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Dame Beryl Bainbridge (1934-2010) is acknowledged as one of the greatest British novelists of her time. Author of seventeen novels, two travel books and five plays, five of her novels were shortlisted for the Booker Prize, including Master Georgie, which went on to win the James Tait Black Memorial Prize and the WHSmith Literary Award. She was also awarded the Whitbread Novel of the Year Prize twice, for Injury Time and Every Man for Himself.  In 2011, a special Man Booker ‘Best-of Beryl’ Prize was awarded in her honour, voted for by members of the public.

Born in Liverpool and raised in nearby Formby, Beryl spent her early years working as an actress, leaving the theatre to have her first child. Her first novel, Harriet Said... was written around this time, although it was rejected by several publishers who found it “indecent”. Her first published works were Another Part of the Wood and An Awfully Big Adventure, and many of her early novels retell her Liverpudlian childhood. A number of her books have been adapted for film, most notably An Awfully Big Adventure, which is set in provincial theatre and was made into a film by Mike Newell, starring Alan Rickman and Hugh Grant.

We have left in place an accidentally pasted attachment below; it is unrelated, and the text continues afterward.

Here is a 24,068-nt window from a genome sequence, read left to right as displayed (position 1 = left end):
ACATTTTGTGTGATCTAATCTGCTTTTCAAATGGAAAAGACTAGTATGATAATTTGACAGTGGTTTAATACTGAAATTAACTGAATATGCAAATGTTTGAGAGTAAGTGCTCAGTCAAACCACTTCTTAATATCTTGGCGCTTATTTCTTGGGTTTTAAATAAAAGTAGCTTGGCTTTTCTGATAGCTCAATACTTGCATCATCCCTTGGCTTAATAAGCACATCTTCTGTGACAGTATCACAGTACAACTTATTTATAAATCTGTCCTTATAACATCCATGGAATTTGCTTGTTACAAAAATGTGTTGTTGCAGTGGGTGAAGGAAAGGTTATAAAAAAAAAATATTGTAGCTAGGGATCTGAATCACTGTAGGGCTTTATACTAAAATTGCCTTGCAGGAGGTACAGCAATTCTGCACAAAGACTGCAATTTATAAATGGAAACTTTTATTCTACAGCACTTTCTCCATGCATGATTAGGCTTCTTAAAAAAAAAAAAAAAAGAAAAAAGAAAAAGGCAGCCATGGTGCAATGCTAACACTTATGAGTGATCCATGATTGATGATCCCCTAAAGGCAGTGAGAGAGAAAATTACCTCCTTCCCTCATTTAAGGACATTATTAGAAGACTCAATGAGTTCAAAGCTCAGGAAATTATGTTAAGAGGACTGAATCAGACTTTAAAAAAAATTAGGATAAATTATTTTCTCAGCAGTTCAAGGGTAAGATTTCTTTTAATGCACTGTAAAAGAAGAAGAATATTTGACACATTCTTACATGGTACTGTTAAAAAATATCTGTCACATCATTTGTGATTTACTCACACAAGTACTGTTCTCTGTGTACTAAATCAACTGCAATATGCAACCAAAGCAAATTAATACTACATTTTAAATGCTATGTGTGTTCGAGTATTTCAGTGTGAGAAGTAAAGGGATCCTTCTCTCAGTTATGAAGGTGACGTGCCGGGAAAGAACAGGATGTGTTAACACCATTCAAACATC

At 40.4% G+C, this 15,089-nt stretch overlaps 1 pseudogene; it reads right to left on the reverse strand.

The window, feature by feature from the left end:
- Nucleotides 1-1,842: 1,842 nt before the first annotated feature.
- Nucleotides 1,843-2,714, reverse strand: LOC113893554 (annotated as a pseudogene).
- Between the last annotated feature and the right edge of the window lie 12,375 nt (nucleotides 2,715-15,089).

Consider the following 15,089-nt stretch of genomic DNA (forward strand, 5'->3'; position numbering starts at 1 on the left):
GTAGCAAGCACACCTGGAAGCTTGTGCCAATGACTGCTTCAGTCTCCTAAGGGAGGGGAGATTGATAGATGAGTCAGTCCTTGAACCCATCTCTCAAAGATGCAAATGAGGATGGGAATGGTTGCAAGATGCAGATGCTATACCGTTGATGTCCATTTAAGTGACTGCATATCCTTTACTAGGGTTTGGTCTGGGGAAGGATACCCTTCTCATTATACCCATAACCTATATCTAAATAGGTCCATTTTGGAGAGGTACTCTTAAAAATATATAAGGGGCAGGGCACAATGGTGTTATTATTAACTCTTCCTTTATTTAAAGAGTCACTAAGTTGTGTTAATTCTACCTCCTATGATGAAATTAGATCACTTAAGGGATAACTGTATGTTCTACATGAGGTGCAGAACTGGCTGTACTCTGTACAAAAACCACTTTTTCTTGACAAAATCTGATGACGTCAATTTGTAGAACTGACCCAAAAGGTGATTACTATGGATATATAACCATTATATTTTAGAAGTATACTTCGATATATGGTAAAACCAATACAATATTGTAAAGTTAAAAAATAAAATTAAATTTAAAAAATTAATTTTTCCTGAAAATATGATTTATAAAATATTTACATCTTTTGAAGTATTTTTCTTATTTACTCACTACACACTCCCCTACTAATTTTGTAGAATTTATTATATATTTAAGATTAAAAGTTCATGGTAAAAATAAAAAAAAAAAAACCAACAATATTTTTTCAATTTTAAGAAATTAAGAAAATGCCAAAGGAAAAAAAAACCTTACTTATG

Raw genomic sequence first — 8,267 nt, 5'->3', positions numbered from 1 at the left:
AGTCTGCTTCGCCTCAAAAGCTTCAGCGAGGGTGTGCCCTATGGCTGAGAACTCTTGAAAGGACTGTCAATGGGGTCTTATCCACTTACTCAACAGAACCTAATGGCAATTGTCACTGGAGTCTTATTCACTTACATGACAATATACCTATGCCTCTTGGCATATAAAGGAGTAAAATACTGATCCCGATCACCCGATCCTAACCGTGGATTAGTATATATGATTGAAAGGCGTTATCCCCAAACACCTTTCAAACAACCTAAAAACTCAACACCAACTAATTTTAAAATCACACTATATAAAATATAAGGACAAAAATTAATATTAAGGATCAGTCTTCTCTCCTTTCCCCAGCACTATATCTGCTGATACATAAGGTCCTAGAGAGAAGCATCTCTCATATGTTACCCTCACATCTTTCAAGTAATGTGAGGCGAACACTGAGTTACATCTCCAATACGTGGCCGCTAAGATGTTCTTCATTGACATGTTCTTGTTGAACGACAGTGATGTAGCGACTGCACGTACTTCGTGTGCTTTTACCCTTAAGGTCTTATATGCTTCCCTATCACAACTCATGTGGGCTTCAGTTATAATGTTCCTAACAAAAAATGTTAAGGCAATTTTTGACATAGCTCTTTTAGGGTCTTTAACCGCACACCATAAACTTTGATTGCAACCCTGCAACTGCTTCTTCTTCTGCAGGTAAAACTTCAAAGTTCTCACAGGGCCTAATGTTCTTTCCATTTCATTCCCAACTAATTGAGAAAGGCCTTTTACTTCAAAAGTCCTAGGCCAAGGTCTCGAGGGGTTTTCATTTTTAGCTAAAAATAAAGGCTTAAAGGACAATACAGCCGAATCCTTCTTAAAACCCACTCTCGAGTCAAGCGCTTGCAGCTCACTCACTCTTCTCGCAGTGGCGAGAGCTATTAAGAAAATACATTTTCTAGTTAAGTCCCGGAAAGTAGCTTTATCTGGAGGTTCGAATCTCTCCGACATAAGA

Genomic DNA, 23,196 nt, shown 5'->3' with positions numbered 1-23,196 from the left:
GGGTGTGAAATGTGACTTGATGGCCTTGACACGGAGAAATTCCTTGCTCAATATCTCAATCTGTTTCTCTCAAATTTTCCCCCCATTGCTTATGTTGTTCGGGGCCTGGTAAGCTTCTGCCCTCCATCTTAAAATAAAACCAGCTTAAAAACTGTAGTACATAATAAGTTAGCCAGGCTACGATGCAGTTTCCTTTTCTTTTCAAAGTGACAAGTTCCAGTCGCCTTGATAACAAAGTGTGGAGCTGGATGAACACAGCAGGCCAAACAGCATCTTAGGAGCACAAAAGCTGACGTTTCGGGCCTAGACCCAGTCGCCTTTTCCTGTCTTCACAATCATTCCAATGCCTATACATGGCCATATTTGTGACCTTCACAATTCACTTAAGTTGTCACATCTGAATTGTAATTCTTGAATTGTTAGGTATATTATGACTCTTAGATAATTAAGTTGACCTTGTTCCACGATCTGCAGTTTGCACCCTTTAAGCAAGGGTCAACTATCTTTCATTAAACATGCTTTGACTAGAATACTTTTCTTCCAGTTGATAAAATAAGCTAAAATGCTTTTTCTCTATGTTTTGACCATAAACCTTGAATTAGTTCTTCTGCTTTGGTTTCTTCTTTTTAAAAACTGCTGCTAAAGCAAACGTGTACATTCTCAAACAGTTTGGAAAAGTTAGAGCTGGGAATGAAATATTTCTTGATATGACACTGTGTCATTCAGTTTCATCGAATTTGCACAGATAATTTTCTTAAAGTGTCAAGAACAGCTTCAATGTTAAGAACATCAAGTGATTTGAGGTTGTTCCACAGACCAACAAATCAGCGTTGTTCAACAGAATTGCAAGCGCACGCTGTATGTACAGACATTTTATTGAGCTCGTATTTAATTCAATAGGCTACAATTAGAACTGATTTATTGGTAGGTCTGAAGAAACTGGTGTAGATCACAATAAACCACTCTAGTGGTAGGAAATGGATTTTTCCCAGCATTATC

She later turned to more historical themes; such as the Scott Expedition in The Birthday Boys, a retelling of the Titanic story in Every Man for Himself, and Master Georgie, which follows Liverpudlians in the Crimean War. Her no-word-wasted style and tight plotting have won her critical acclaim and a committed following.

Beryl regularly contributed articles and reviews to the Guardian, Observer and Spectator (amongst others), and she was the Oldie's longstanding theatre critic. In 2008, she appeared at number 26 in a list of the 50 most important novelists since 1945, compiled by the Times

At the time of her death, Beryl was working on a new novel, The Girl in the Polka Dot Dress, which was published posthumously.